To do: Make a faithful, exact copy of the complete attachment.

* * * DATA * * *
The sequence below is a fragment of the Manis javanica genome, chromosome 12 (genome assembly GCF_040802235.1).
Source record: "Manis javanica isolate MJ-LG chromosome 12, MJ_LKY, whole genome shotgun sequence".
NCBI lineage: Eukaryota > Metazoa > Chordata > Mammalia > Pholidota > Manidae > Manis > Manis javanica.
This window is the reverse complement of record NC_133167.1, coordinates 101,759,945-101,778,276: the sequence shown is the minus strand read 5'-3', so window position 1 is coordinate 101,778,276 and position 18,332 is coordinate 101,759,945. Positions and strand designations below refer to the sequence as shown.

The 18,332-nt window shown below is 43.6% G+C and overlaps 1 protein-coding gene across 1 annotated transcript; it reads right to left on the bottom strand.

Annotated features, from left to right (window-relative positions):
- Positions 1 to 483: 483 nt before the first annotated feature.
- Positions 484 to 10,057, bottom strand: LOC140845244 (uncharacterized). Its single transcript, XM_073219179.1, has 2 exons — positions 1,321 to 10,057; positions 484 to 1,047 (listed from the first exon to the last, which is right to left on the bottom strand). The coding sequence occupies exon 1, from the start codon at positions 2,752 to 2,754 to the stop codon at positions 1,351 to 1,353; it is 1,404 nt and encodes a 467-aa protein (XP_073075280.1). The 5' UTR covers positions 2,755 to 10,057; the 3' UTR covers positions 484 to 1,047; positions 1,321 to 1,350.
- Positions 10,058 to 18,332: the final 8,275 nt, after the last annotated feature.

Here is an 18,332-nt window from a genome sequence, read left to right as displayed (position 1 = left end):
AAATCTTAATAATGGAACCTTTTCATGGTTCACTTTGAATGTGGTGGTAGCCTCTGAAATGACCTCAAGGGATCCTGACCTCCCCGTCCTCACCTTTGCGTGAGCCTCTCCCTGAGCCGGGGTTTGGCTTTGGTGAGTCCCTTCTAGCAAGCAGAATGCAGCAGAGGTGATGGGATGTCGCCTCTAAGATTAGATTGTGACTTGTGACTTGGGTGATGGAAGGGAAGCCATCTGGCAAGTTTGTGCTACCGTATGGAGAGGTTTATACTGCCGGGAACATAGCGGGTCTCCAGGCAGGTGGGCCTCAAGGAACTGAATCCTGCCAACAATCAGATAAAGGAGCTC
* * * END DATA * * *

The sequence below is a fragment of the Manis javanica genome, chromosome 12 (genome assembly GCF_040802235.1).
Source record: "Manis javanica isolate MJ-LG chromosome 12, MJ_LKY, whole genome shotgun sequence".
NCBI lineage: Eukaryota > Metazoa > Chordata > Mammalia > Pholidota > Manidae > Manis > Manis javanica.
This window is the reverse complement of record NC_133167.1, coordinates 101,759,945-101,778,276: the sequence shown is the minus strand read 5'-3', so window position 1 is coordinate 101,778,276 and position 18,332 is coordinate 101,759,945. Positions and strand designations below refer to the sequence as shown.

The 18,332-nt window shown below is 43.6% G+C and overlaps 1 protein-coding gene across 1 annotated transcript; it reads right to left on the bottom strand.

Annotated features, from left to right (window-relative positions):
- Positions 1 to 483: 483 nt before the first annotated feature.
- Positions 484 to 10,057, bottom strand: LOC140845244 (uncharacterized). Its single transcript, XM_073219179.1, has 2 exons — positions 1,321 to 10,057; positions 484 to 1,047 (listed from the first exon to the last, which is right to left on the bottom strand). The coding sequence occupies exon 1, from the start codon at positions 2,752 to 2,754 to the stop codon at positions 1,351 to 1,353; it is 1,404 nt and encodes a 467-aa protein (XP_073075280.1). The 5' UTR covers positions 2,755 to 10,057; the 3' UTR covers positions 484 to 1,047; positions 1,321 to 1,350.
- Positions 10,058 to 18,332: the final 8,275 nt, after the last annotated feature.

Here is an 18,332-nt window from a genome sequence, read left to right as displayed (position 1 = left end):
AAATCTTAATAATGGAACCTTTTCATGGTTCACTTTGAATGTGGTGGTAGCCTCTGAAATGACCTCAAGGGATCCTGACCTCCCCGTCCTCACCTTTGCGTGAGCCTCTCCCTGAGCCGGGGTTTGGCTTTGGTGAGTCCCTTCTAGCAAGCAGAATGCAGCAGAGGTGATGGGATGTCGCCTCTAAGATTAGATTGTGACTTGTGACTTGGGTGATGGAAGGGAAGCCATCTGGCAAGTTTGTGCTACCGTATGGAGAGGTTTATACTGCCGGGAACATAGCGGGTCTCCAGGCAGGTGGGCCTCAAGGAACTGAATCCTGCCAACAATCAGATAAAGGAGCTC